The Sublime Cacophony of Ernest Hilbert

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Last One Out
By Ernest Hilbert
(Measure Press, 2019. $25)

Ernest Hilbert has an enviable ability to speak about contemporary America as if his words were washed in the blood of Achaean soldiers. Hilbert, speaking to the violence underlying human nature, sees war everywhere. Watching the Super Bowl in his calm living room, the football players—“Towering champions, created to win, // Will strut to their positions and pose, / Burnished, armored in emblems” (80-81)—become iron age warriors. Outside his house, birds swerve “in squadrons” (69). “The border of the republic,” says the speaker of “Mars Ultor,” “Is breached without notice: / More tug of war / Than elegant chess” (45). This refers to Romans preparing for battle—but also to Donald Trump. In fact, “Mars Ultor” was read aloud at the Trump Tower by (highly literate) protestors.

In Last One Out, Hilbert—as with many poets writing at the height of their powers—conveys a sense that we are being told a single narrative of human existence, that each poem is a small part of a larger mosaic, being revealed to us slowly. In this narrative, we grow fat and end in darkness and death. There is longing, and deep feeling, but not sentimentality: “We should expect to receive no pity. / We hurt as much from what we half-forget / As from the things we carefully conserve” (13). A narrative where history, always repeating itself, happens in the present tense: “We boil horses and harness girls to tow / Corpses. The black boxes strung along wires / Urge us to the speaker’s relentless wish” (“Leningrad,” 49). Hilbert observes, in his Philadelphia neighborhood, “the legendary flickers that lured / Medieval pilgrims from well-worn ways” (84). In a children’s museum, his son’s eyes are “flecked / With light, like water risen to a pool / From ancient aquifers” (82).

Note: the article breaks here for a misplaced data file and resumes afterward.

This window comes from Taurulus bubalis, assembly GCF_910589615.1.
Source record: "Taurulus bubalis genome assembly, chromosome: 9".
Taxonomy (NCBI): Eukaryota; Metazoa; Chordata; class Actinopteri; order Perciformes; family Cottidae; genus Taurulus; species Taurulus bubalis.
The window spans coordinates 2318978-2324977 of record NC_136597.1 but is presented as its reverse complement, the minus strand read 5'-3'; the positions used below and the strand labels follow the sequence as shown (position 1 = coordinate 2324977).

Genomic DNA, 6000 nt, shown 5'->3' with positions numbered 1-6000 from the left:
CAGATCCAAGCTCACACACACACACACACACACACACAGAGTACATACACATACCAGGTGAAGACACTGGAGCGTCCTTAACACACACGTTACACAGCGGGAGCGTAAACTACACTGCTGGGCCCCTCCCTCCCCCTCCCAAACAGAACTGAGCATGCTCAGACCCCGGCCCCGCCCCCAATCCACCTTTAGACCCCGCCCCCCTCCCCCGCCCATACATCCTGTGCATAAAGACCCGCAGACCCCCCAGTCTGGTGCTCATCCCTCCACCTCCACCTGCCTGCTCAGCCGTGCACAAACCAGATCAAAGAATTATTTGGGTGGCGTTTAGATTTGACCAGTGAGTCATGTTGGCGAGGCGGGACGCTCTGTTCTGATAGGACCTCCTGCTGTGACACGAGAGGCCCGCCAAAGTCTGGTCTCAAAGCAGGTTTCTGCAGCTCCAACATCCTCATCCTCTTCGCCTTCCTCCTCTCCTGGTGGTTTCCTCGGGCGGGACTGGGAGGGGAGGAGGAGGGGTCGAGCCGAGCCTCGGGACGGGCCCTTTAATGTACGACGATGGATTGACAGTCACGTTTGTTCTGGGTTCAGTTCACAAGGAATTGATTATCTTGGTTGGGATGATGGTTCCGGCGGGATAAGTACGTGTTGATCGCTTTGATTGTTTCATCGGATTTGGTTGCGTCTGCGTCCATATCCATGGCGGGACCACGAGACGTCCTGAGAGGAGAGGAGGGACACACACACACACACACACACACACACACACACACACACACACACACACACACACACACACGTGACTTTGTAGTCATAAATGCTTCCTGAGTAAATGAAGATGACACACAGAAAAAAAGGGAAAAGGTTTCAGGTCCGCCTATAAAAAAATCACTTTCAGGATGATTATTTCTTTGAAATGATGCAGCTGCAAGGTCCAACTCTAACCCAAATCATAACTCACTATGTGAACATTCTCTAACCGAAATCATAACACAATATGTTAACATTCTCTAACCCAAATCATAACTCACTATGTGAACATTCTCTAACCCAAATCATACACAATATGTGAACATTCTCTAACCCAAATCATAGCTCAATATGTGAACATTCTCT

Hilbert’s poems are thick with frameworks, references, and dense barbed lines which demand rereading. His poetic voice is self-effacing and personal one moment, then monolithic and coldly distant the next. Just when we readers find ourselves comfortably lulled by a colloquial voice, a booming biblical vernacular surprises and stirs us. We are reminded, while reading Hilbert’s poems, of Hemingway’s dictum: “Write hard and clear about what hurts.”

To understand how Hilbert achieves these effects, it’s essential to look at how he uses sound to create music. Every mature poet has a certain—perhaps flexible, varying—sound, I think, as separate (at least partially) from meaning. This is the mental concert hall we enter when we read their poems. Part of our longing to reread certain poets is a desire to hear that sound, to revisit that space. I often crave, for example, the thorny, stammering alliterations of Seamus Heaney; and the unleashed free jazz rage of Amiri Baraka: “Only the foot stomped, the roaring harmonies of need.”

Hilbert’s first two books, Sixty Sonnets and All of You on the Good Earth, are all sonnets. He invents, in these books, his own novel rhyme scheme (abcabc-defdef-gg), which have sparked a host of imitators. He employs, with frequent disruptions, decasyllabic lines. Sometimes he uses iambic pentameter, but you can almost feel the poems longing to burst out of their iambic cages. It’s no surprise that Hilbert’s third book, Caligulan, plays with form more. Some are Hilbertian sonnets, some are not; some are regularly metrical, some are not. In Hilbert’s most recent book, Last One Out, he gets even wilder.

I’d like to focus on the music in this latest book, to demonstrate how Hilbert’s poems are so distinct in literature today.

Hilbert’s singular poetic sound contains three essential qualities, which might be described as separate characters, all telling the story together, like members of a music trio: the Raconteur, Slayer, and the Jazz drummer. (NB, Hilbert published an essay in 2018, “Poet in the Pit,” about his love of heavy metal, mosh pits, and Slayer in particular, in The Hopkins Review.) The Raconteur speaks in a clear vernacular, expressing an interior, often heartfelt, intimate voice. Slayer delivers a dissonant, clanging, almost un-Poetic sound. The Jazz drummer keeps the beat, with an ear for metricality but also deeper rhythms, nimbly weaving the various sounds into a cohesive whole. In Hilbert’s best poems, this trio works together to create a collective sound, stepping back and forth across the figurative stage, like bandmates, or skilled actors cutting each other off in a David Mamet play. They take turns, they overlap, changing register on a dime, angry then soft, intimate then public, enacting the burning of Ilium then a cool spring evening in West Philadelphia in 2019.